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I am a screenwriter who has been approached by an actor with an idea for a script. The story is based on literary criticism articles which posit that Herman Melville and Nathaniel Hawthorne had a "Brokeback Mountain" moment during a weekend retreat in upstate New York.

My concerns, of course, the obvious - using a widely-acclaimed American author's name in a script featuring LGBT sexuality could be litigious, if not career-ending.

I have suggested changing the character's names and adding a disclaimer, but the actor is adamant that the names not be changed.

Can anyone tell me if there any other options?

Thank you!

  • Do you think Alexander Hamilton was actually a rapping rhyming street-smart kid? – abelenky Aug 6 at 15:12
  • A dead person can't be legally defamed. Defamation law exists to protect individuals from suffering financially due to lies. As the person is dead the cause of action doesn't exist. I believe Michael Jacksons family tried to sue the creators of leaving neverland but lost in court because it was held that dead people cannot sue for defamation – Shazamo Morebucks Aug 6 at 16:40
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No and there are numerous instances where historical characters meet are used in fiction in events that never happened (I recall a cartoon movie which posited that all of Benjamin Franklin's accomplishments were really discovered by a mouse companion whom Franklin befriended and many popular tall tales are thought to have greatly exaggerated real people (best example is John Henry, who is thought to have really worked laying rail roads but never actually raced a machine and won).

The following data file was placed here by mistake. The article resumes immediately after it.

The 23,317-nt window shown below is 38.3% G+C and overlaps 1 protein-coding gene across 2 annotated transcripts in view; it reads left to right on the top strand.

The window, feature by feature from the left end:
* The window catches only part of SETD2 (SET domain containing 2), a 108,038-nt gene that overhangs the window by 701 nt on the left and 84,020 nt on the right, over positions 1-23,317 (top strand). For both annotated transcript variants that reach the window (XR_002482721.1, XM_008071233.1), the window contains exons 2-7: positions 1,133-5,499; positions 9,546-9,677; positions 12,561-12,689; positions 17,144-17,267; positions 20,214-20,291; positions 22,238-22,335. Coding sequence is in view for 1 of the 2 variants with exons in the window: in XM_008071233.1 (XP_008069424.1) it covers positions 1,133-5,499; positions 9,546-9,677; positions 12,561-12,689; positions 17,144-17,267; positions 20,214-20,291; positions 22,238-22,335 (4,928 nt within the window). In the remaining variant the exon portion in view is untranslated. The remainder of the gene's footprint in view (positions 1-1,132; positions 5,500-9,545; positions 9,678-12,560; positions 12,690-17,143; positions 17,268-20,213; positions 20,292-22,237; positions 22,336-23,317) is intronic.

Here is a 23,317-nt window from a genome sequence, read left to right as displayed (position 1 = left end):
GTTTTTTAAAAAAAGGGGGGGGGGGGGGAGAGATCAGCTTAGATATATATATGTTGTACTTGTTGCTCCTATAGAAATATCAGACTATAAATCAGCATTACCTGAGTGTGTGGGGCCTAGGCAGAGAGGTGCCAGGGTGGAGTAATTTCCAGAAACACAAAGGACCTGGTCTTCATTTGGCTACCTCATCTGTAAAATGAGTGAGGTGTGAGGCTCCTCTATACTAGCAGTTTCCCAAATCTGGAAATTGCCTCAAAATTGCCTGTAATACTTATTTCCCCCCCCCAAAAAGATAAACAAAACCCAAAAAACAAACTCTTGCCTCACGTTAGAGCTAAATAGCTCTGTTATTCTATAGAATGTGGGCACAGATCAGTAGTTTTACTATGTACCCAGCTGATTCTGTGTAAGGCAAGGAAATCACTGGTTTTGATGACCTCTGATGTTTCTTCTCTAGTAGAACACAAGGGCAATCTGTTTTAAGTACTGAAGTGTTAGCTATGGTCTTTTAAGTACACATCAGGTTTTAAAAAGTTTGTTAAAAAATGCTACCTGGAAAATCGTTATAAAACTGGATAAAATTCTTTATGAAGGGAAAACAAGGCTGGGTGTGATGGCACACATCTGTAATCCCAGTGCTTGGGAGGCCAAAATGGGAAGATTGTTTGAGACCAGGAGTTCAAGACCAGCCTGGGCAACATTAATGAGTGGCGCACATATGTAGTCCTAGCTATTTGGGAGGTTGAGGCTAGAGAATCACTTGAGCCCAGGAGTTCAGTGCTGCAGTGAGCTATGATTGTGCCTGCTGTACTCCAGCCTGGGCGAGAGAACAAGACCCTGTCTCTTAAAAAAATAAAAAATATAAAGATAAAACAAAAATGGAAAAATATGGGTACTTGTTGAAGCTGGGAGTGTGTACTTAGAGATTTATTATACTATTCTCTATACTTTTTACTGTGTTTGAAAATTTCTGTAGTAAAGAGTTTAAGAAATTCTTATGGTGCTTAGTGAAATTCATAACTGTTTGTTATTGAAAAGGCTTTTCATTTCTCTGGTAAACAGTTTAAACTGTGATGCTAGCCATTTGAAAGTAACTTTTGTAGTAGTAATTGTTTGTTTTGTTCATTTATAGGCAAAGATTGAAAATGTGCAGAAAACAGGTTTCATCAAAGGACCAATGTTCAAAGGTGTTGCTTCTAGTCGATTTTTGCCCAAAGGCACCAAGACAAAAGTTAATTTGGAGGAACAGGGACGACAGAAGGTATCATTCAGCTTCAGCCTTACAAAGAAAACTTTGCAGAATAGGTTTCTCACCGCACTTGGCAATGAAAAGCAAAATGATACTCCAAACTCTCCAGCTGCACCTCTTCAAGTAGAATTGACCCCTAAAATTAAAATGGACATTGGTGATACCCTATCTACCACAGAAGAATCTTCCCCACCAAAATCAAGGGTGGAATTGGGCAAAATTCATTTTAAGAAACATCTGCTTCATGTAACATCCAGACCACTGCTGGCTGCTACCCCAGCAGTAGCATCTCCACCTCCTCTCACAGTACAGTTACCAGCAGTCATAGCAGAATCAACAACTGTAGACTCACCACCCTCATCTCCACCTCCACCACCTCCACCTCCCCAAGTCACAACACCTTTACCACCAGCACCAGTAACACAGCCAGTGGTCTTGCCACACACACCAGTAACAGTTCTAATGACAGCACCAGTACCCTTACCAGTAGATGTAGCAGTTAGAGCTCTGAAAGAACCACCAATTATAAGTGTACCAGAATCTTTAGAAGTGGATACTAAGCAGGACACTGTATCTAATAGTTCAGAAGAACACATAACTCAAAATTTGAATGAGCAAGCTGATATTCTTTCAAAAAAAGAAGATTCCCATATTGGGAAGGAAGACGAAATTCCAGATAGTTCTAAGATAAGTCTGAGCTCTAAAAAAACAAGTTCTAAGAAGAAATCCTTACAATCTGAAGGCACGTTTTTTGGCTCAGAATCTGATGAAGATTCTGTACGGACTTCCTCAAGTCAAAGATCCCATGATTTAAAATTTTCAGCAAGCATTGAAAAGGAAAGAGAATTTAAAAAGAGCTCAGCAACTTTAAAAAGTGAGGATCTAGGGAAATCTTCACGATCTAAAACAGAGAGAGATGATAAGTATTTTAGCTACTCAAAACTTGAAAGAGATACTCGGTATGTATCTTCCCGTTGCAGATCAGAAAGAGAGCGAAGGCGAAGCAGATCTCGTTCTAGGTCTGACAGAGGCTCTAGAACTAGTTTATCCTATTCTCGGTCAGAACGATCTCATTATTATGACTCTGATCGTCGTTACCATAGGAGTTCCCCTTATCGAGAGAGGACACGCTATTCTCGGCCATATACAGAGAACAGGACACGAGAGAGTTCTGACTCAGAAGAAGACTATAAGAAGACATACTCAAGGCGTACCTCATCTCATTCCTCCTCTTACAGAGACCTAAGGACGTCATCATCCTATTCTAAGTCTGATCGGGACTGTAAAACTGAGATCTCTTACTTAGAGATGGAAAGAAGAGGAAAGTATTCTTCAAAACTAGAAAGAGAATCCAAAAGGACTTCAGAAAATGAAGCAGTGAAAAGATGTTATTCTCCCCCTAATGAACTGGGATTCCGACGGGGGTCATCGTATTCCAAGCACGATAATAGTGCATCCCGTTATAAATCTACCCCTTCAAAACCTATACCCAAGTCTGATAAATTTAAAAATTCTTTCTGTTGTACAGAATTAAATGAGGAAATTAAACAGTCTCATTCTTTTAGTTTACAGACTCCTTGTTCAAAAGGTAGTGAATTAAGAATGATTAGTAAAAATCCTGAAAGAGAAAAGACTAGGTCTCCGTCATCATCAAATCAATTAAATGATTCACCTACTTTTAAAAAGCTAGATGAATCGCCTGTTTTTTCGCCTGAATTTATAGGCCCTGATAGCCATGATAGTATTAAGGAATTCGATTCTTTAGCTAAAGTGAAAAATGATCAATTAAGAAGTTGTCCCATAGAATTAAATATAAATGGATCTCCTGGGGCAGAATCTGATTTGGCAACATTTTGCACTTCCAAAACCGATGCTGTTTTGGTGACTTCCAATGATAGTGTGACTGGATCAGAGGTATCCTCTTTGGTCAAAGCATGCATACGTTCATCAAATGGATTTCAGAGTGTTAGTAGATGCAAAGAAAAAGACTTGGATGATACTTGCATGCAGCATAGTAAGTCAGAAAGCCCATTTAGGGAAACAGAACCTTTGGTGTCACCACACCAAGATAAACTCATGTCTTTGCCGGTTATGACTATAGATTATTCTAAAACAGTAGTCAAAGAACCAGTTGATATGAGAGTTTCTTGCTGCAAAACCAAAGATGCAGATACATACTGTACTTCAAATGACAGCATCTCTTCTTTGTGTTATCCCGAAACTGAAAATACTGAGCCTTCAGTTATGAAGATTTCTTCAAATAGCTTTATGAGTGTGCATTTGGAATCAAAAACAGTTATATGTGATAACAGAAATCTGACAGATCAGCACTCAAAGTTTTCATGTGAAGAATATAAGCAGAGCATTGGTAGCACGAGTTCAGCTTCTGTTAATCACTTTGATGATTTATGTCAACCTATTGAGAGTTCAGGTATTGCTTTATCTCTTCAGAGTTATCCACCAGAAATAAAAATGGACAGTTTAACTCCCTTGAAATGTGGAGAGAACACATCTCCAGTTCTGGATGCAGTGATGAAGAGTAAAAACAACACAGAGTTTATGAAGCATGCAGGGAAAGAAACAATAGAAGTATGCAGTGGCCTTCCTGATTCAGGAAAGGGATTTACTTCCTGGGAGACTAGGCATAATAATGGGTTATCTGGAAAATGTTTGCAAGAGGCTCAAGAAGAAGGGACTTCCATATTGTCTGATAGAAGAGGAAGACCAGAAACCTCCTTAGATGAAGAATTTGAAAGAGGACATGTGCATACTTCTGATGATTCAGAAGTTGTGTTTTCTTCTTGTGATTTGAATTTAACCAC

South Park regularly impersonates celebrities (mostly living at time of release) to such a degree that they have yet to release an episode without someone famous showing up. When they get famous celebrity fans offering to do voices, they usually offer them the roll of making animal noises as opposed to actual dialog (given the show's brand of humor, most of them get the whole joke and gladly agree, though there are a few who refused.).

Other examples include Liberty Kids, which was a 90s era cartoon featuring four children who witness many historical events during the Revolutionary War, and interact with real Founding Fathers in relevent scenes (more respectful than mice taking credit for their actions) and Period Pieces will often take creative liberties with scenes. The engineer in Apollo 13 who helped develop the carbon scrubber was short changed as he was shown in the simulator trying and failing before he found a successful build. In reality he thought it up the successful build in the car ride to NASA. The recent Freddie Mercury took several liberties with historical events (notably Queen hadn't been broken up just prior to the Live Aid concert and were touring with Mercury weeks prior, not out of practices as the film depicted. Mercury was also not the first member of the band to try for a solo career and a few of the songs were depicted existing out of order from when they were played, notably the music featured during Queen's early tour of America would not be released until some time after the actual event).

Touched by an Angel featured several episodes where the titualar angels would talk to modern people they were helping about historical figures who had similar situations which the angles know about because they helped said historical figures. This includes Abraham Lincoln (The current Angel of Death was promoted to the role just in time to make Lincoln his first case in the new role), Billie Holiday (one of the angles inspired her to sing Strange Fruits on stage for the first time), Charles Lindeburg (during his solo transatlantic flight, in a sort of "God was my co-pilot" way) and Samuel Clemmins (aka Mark Twain, helping the real life atheist to find God or something. It wasn't the most well researched episode.). Mark Twain was also famously allied with the time traveling crew of the U.S.S. Enterprise, to fix some business with Data losing his head in the time stream.

  • Very helpful Thank you! – delharvey Aug 7 at 15:13

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